Before the age of gender-inclusive language, the saying was, "Clothes make the man." I used to understand this to mean that the impression people have of you is significantly based on what you wear. That is Morse's point, and there is a good measure of truth to that.
But when I was in high school I noticed another dimension to this contemporary proverb. I discovered that when I wore a suit, others didn't just treat me differently. I acted differently. I carried myself more erect (which my mother, who always complained about my slouching, would appreciate). I walked differently--with more purpose. I gestured differently--with more confidence. I talked differently--with a more formal vocabulary. In fact, everything about me seemed to be more formal, as if I'd aged several years just by putting on a coat and tie.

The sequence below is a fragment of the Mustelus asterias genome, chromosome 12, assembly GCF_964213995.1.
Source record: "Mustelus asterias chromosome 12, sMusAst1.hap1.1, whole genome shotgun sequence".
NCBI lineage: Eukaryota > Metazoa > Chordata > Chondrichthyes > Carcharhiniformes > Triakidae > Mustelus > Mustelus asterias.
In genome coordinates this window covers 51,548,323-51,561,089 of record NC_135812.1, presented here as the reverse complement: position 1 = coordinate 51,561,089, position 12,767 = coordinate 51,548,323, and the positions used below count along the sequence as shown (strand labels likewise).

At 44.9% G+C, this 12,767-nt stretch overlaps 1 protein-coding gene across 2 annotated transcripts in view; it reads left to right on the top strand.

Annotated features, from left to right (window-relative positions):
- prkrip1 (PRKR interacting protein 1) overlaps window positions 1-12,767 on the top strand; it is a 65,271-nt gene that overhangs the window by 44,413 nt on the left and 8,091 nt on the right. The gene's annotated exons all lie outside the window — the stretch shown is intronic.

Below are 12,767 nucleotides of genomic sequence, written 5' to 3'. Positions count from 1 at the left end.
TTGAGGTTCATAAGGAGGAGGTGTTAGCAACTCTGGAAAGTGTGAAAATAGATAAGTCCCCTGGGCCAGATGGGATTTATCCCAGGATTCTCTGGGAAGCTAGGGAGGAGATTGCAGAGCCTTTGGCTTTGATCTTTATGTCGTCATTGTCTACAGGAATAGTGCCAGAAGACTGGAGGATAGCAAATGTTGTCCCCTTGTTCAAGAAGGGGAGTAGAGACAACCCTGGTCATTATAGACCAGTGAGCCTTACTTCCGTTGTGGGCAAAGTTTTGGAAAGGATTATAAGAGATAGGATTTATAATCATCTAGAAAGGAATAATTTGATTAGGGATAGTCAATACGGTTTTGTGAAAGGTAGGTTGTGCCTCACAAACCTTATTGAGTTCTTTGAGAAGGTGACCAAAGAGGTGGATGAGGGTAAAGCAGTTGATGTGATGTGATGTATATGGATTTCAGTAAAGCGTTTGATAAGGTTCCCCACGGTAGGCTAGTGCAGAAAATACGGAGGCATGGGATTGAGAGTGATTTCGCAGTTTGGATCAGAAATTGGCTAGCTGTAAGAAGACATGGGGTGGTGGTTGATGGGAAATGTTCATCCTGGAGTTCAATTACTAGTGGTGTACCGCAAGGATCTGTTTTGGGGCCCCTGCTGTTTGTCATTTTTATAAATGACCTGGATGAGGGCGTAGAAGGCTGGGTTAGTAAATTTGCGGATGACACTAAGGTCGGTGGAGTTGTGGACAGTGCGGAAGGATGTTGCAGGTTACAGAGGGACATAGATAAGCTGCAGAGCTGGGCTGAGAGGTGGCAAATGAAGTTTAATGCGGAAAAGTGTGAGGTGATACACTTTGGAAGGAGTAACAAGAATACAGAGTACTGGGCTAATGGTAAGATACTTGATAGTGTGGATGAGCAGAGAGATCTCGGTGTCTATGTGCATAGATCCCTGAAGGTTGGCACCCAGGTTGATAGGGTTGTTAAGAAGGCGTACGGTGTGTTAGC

When I mentioned this recently to one friend my age, he thought that sealed the case against casual dress at work. I wasn't so sure. Yes, professional dress can help us conduct ourselves more professionally. Sloppy dress could possibly induce sloppy work. But perhaps casual is not the same as sloppy. Perhaps neat and casual dress can help us be at once careful in our work and more relational with our coworkers.
I don't believe how I dress at work has much effect on me now. Probably being a high school nerd, I had a much greater sense of sophistication in a suit than I do now as an adult nerd in a suit. As with most of my colleagues, my Casual Friday has turned into Casual Monday through Friday, as I rarely don a coat and tie in the office.
In tough economic times, dress tends to become more conservative. So we may see that shift in the near future as we saw in the eighties. In any case, in how we dress we will all still be balancing the value of taking ourselves (and being taken) more seriously, with the value of being approachable and relational.
December 2, 2008